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Session 3: Innovative Partnerships in a Time of Shifting Global Trends


Innovating Partnerships in a time of shifting global trends: practical lessons and best practices


Donors and funders encourage and promote partnerships between organizations and demand for localization is seen as both necessary and practical. The United Nations Partnership Initiative for the Sustainable Development Goals stated that “Collaboration across societal sectors has emerged as one of the defining concepts of international development in the 21st century.” The impact of COVID 19 measures created a paradigm shift in the implementation of international development support. GAC described the impact on its partnerships as a “disruptor, but it spurred innovation.”

Partnerships and localizations are not new to Canadian NGOs, companies, and consultants; we have been partnering for many years. But can we do it better? Are we investing more time, energy, and resources into our partnerships? What can we learn from the experiences of donors, private sector and the not-for-profit sector?  

This session we explore these questions by presenting the experiences and lessons learned of panelists and the audience including GAC Partnerships Unit, NGOs, the private sector and individual consultants.


Mazen Chouaib, President and CEO, CLIC Consulting

Presenters / Panellists:

Rebecca Tiessen is a Professor in the School of International Development and Global Studies and Director of the Gender, Peace and Security Collaboratory at the University of Ottawa. In 2023 she received the University of Ottawa Excellence in Education award for her work building university-community collaborations, partnership-development with local organizations and emerging researchers in 15 countries, and her innovations in teaching that facilitate student experiential learning opportunities. She is author of more than 100 publications on experiential learning, international volunteering, feminist foreign policy, and gender and development.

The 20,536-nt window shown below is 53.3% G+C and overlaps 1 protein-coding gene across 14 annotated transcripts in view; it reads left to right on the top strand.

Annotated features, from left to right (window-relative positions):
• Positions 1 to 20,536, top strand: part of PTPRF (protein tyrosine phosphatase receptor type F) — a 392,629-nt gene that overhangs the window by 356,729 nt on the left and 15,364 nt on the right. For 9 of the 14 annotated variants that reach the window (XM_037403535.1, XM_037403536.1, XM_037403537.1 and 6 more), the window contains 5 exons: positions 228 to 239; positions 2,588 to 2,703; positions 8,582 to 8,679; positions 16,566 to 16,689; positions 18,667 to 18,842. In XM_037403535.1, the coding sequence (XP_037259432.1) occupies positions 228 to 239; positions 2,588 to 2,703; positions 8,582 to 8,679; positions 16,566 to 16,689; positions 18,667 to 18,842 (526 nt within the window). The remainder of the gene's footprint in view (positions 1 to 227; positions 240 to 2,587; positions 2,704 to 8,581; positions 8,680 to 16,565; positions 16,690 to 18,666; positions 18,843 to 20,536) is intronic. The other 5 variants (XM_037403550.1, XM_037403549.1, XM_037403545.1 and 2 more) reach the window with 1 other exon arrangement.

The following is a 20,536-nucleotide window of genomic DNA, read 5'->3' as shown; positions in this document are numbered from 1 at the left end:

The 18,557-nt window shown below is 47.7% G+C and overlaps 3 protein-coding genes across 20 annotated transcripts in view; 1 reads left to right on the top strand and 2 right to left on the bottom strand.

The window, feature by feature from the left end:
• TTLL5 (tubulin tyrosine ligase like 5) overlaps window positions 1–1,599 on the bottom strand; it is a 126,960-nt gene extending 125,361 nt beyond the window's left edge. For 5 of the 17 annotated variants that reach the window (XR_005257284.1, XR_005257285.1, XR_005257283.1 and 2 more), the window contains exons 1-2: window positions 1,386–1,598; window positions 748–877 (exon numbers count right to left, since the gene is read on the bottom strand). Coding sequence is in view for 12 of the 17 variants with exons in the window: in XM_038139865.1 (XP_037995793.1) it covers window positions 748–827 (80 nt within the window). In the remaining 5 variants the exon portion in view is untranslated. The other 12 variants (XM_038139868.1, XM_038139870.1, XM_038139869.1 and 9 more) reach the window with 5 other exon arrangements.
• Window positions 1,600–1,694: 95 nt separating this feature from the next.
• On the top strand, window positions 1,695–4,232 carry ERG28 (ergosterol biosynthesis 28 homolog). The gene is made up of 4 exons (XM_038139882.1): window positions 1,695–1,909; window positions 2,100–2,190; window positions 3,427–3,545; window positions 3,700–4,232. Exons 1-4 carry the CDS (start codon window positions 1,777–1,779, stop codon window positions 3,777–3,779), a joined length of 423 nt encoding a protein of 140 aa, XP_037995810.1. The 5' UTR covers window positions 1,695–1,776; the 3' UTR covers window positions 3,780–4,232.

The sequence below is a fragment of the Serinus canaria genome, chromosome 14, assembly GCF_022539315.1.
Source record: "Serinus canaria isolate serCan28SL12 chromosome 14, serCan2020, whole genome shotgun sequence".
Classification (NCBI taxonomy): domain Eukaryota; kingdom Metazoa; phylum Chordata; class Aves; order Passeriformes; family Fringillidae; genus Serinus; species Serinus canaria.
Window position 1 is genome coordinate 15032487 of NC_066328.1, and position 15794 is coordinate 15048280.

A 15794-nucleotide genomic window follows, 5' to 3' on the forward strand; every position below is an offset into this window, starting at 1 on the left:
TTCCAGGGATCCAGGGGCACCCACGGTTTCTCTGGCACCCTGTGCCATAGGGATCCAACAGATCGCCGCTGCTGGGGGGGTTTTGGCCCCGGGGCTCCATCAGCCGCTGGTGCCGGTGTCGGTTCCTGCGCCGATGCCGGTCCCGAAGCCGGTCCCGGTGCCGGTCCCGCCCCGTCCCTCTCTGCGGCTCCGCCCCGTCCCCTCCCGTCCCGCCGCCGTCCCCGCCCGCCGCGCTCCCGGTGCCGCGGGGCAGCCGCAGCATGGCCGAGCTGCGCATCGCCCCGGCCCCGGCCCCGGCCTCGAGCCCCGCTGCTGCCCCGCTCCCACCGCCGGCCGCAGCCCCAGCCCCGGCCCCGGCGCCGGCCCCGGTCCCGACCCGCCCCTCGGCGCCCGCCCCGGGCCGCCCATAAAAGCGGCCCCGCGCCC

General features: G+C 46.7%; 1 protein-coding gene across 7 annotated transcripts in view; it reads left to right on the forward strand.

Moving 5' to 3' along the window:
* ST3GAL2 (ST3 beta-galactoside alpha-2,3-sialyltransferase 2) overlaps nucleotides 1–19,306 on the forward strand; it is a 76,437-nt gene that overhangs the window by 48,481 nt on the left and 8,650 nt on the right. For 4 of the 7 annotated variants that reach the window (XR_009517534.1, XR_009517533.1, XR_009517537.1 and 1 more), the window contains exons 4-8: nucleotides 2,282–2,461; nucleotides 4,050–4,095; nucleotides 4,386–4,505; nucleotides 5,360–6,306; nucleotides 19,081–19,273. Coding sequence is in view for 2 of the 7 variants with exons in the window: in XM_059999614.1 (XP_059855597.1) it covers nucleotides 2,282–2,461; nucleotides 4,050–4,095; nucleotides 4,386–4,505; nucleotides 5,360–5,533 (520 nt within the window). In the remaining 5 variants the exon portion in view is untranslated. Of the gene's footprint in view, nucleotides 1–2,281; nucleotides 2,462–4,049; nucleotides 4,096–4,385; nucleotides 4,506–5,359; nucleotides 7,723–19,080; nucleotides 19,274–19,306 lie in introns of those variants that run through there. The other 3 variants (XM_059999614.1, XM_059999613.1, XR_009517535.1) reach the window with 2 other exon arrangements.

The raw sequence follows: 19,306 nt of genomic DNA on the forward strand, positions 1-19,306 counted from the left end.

Alaine Spiwak is a Program Manager at Cowater International with experience facilitating, planning and coordinating international development projects, focusing on programs working in gender equality, disability and social inclusion (GEDSI), as well as renewable energy and sustainability. Alaine works with dynamic teams all over the world on projects from 10M to 60M CAD funded by GAC, DFAT Australia and FCDO UK. Alaine studied international development and political science at Trent University and went on to study her MA from the Norman Paterson School of International Affairs (NPSIA) at Carleton University. Through participating in NPSIA’s co-op Program, Alaine joined Cowater in 2018 and discovered the dynamic and exciting role of the private sector in international development. Alaine now manages the Gender Responsive Equitable Agriculture and Tourism (GREAT) Program as well as the SMEs Promote Resilience, Inclusion and Innovative Transformation (SPRINT) Project in Vietnam.

Marine-Celeste Kiromera is the Equality Fund’s Manager of Learning and Impact, where she leads the development of Monitoring, Evaluation and Learning (MEL) systems for the Global Programs team, applying feminist and community-centered approaches to the design of data collection tools, analysis, and co-creation of learning spaces. Marine-Celeste was also part of the core team that led the design and implementation of the Equality Funds first two participatory grantmaking processes. Prior to joining the Equality Fund, Marine-Celeste worked as a consultant  on a number of public health initiatives in sub-saharan Africa, including with CARE Malawi and the African Development Bank in Cote d’Ivoire. Marine-Celeste holds a master’s of public health from the University of Edinburgh and a bachelor's degree in international development studies from McGill University.